There is much justice delivered in this movie and it does take place in an urban setting, but Judge David Johnson still wants to smash his head into a load bearing wall.
When revenge is personal, justice can be brutal.
If you've just killed the son of a guy who looks like Steven Seagal, what do you do? Quiver in fear? Head for the hills? Or try to pay him off with an Applebee's gift certificate?
Facts of the Case
Seagal is Simon Ballister, whose last name sounds like "ballistic." And "alabaster." But we'll go with "ballistic," because that's what Simon goes—ballistic!—when he learns his cop son was brutally gunned down in cold blood. He's a mysterious guy, estranged from his son's mother, and wiling away the years God-knows-where, but when his offspring buys the farm, it's enough to spring him out of his malaise and start punching teenagers in the neck.
Ballister embarks on a destructive spree, aimed at tracking down his son's killer and rearranging his or her spinal column. His quest for revenge brings him second-chin-deep into the world of street gangs and with each successive visit to a hideout, more and more mofos get themselves smoked, much to the consternation of big-shot gangster Armand (Eddie Griffin). Who whacked Junior Ballister? How deep does the conspiracy go? And will anyone ever learn not to point a gun five inches from Seagal's face and start trash-talking?!?
Because that's a recipe for disaster. You know what else is a recipe for disaster? This movie and clinical depression.
Homies, here's a pro-tip for facing off with Simon Ballister: don't point your fricking gun in front of his face and start talking! This happens multiple times throughout the film and the result is exactly the same—some idiot lying on the floor unconscious or dead, with his own gun now trained on him.
No wonder so many guys get destroyed; they're all stupid. How there's even a cohesive structure of organized crime is beyond me as we see Ballister, a portly middle-aged man, tear through this syndicate of street-hardened thugs and killers as if it were a special needs kindergarten.
The narrative is extra-simplistic, even for a Seagal straight-to-DVD actioner. Fight scenes—if you want to call them that, these ridiculous one-sided affairs—are broken up with "investigative work," which means Ballister bounces around talking to people and threatening them and smacking around their bouncers and threatening them some more until they finally give in and point this obnoxious, jowly guy to another gang, where he promptly lays a beat-down on the hapless victims. And repeat. Eventually, his son's killer is revealed, and you will absolutely have the perpetrator pegged 10 minutes into this thing, and there are a couple of huge shootouts and after the smoke clears and the corpses' internal death gases escape from their orifices, Seagal quietly and slowly walks off, leaving you, the viewer, with a headache.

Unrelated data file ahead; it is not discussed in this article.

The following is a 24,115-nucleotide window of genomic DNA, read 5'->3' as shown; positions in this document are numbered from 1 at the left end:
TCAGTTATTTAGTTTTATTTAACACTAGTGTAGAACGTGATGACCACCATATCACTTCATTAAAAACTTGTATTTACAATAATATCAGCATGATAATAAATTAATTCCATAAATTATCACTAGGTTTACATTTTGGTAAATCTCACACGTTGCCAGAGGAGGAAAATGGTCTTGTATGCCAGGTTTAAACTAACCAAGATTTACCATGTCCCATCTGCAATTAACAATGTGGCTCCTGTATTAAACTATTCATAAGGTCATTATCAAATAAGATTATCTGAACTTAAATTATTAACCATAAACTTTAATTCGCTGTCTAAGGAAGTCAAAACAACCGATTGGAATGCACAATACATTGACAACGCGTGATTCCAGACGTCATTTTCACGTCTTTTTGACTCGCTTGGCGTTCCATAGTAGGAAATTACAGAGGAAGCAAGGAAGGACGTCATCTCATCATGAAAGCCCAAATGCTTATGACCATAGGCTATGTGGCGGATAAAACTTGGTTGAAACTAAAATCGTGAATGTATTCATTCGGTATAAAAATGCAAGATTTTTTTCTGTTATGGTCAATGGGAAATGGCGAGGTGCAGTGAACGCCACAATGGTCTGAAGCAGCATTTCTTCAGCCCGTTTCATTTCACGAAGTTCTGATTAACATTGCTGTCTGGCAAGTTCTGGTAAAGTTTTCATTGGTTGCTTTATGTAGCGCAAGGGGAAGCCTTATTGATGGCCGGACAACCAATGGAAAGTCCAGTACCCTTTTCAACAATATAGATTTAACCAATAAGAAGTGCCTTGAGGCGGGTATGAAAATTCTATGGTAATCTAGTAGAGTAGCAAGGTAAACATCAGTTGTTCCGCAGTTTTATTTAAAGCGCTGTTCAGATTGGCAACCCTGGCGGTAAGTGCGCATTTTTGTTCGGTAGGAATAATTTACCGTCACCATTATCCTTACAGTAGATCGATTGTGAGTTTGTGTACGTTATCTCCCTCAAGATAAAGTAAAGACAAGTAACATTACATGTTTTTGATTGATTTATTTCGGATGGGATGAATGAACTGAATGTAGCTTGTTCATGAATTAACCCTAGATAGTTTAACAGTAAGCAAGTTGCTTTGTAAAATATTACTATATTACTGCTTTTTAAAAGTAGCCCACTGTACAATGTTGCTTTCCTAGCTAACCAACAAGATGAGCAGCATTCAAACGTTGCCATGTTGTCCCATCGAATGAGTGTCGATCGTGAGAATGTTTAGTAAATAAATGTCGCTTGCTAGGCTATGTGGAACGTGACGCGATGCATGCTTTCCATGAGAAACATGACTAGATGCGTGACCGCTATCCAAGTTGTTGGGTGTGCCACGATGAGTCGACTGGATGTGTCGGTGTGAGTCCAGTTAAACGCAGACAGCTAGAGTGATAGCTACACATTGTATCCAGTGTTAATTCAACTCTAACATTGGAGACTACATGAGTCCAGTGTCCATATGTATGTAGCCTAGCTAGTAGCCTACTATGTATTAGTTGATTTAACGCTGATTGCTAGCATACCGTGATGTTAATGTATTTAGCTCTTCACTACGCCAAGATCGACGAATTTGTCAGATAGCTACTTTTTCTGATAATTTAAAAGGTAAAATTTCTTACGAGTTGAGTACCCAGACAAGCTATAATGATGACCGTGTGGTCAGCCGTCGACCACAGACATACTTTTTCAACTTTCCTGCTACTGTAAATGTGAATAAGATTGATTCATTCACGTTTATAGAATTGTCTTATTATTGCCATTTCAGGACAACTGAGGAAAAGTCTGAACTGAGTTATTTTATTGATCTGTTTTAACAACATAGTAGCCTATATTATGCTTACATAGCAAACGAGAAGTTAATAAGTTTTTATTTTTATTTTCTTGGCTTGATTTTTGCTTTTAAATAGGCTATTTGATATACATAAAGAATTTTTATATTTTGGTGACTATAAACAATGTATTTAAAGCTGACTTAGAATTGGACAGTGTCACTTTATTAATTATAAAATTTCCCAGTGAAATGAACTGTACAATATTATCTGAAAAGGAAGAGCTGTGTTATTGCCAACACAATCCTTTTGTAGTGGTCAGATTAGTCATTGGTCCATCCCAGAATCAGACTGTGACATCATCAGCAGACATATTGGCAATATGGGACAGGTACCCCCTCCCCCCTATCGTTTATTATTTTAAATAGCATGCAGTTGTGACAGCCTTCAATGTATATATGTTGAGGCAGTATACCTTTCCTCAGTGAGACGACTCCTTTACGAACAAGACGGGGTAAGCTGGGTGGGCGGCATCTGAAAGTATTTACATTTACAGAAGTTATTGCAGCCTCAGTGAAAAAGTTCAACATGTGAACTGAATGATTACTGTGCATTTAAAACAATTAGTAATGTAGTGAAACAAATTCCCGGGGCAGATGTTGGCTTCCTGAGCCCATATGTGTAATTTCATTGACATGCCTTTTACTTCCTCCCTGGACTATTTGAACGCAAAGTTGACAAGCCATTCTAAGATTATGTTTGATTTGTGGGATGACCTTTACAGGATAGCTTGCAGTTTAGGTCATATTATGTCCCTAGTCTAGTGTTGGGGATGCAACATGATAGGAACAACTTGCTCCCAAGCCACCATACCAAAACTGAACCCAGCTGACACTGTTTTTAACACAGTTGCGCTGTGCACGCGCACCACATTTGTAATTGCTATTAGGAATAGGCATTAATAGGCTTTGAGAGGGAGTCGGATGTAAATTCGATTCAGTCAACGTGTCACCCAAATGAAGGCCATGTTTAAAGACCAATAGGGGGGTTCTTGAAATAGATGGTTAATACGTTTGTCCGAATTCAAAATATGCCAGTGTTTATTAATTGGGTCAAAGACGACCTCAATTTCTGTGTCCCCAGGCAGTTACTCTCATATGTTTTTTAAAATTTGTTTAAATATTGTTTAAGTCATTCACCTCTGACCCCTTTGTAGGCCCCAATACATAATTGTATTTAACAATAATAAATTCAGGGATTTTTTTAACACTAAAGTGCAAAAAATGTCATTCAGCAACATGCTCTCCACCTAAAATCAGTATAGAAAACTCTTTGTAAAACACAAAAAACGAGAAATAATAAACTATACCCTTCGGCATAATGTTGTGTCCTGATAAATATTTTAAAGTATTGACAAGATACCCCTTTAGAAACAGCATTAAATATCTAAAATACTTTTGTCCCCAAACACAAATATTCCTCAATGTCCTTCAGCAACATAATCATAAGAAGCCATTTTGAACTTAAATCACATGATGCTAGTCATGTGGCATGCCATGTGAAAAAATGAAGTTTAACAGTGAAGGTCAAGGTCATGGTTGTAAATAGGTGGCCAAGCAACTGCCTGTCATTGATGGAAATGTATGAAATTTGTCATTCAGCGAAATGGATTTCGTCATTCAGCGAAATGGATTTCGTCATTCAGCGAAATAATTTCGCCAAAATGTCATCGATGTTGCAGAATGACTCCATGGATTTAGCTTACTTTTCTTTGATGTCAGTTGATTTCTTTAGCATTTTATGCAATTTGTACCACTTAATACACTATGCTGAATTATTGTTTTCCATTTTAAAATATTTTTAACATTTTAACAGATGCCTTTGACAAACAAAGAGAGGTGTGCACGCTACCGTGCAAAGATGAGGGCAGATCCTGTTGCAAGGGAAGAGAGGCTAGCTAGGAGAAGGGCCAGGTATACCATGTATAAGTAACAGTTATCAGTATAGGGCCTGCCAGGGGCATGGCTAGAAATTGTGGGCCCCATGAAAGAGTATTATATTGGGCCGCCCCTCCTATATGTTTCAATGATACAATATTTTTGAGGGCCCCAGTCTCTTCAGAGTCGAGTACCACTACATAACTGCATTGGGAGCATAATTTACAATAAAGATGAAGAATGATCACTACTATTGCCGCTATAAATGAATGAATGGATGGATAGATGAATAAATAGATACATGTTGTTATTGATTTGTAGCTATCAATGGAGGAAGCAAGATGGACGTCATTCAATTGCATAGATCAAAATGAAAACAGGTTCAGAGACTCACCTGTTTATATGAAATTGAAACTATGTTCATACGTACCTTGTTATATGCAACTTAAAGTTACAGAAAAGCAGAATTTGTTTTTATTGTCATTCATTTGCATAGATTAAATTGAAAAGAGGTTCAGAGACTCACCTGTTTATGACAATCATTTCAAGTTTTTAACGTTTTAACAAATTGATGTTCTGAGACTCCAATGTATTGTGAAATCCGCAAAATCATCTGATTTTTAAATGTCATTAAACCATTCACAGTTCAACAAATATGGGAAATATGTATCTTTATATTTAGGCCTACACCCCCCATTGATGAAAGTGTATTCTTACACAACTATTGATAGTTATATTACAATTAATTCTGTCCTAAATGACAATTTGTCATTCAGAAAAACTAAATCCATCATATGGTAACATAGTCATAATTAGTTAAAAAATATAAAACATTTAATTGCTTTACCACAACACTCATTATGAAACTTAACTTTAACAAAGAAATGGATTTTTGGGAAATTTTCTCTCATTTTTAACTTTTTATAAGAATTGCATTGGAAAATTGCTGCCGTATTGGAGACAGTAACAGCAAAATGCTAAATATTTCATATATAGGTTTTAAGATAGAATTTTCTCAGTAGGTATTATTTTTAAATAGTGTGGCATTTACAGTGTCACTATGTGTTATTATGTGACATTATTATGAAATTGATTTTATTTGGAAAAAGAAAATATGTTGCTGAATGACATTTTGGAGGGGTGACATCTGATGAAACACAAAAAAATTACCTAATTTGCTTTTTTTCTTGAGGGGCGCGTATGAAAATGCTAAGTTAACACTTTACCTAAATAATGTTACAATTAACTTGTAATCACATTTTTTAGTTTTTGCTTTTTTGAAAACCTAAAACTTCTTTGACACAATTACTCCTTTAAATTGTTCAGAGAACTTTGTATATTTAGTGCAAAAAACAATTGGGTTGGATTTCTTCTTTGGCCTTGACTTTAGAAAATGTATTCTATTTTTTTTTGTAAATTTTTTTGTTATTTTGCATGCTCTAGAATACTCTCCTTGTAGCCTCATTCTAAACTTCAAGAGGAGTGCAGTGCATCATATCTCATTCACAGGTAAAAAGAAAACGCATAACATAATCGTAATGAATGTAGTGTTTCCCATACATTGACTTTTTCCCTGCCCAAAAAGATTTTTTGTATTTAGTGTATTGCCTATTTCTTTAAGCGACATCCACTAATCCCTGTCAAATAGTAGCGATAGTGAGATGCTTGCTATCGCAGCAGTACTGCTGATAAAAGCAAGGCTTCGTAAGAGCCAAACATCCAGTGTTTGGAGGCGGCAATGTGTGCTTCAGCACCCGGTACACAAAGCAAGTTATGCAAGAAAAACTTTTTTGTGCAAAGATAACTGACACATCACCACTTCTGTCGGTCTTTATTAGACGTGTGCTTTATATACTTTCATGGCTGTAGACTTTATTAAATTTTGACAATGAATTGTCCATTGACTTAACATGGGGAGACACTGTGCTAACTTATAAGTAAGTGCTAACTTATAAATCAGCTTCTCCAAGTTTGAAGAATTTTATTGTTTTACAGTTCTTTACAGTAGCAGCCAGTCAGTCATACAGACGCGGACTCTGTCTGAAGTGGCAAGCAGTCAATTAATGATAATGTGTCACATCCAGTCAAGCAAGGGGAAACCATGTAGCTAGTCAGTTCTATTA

Because when you get right down to the central truth of Seagal's filmography, they're pretty much all the same movie. In fact, Seagal hasn't mixed it up much since his golden years when he was doing his thing, leaner, meaner and in a theater near you (save for his surprising parachute-less skydive in the early minutes of Executive Decision). No matter what they're doing, Seagal's characters can always be boiled down to this: they're humorless and untouchable. Here, Seagal doesn't so much as flirt with a grin or for that matter an emotive expression, maintaining the trademark, stoic expression, whether he's mourning his dead son at a funeral or dislodging someone's esophagus.
As for the fights, as I noted—and if you're even relatively familiar with Seagal's flicks—they're hugely lopsided. At this point, I'm pretty sure Seagal's contract explicitly states that no one is to lay a finger on him at all. The result is our hero just slaughters everyone he finds, with no hope of resistance or suspense in the bouts. This was kind of cool in his heyday when he had the physical presence to sell it, but now? At least take a punch man! Anyway, typical Seagal mayhem: quick hand strikes, some snapped necks, lots of throwing people into tables, etc.
Standard-issue Seagal DVD: an okay technical presentation (1.78:1 anamorphic widescreen, drenched in murky earth-tones for stylistic purposes, and a serviceable 5.1 surround track) with no extras save trailers.
The Rebuttal Witnesses
I will say this for Urban Justice: it may have broken the record for most blood squibs used in a feature film.
Seagal shows no signs of slowing down—releasing crummy direct-to-video action knockoffs that is.
We'll just hope the inevitable follow-up Rural Justice is better.
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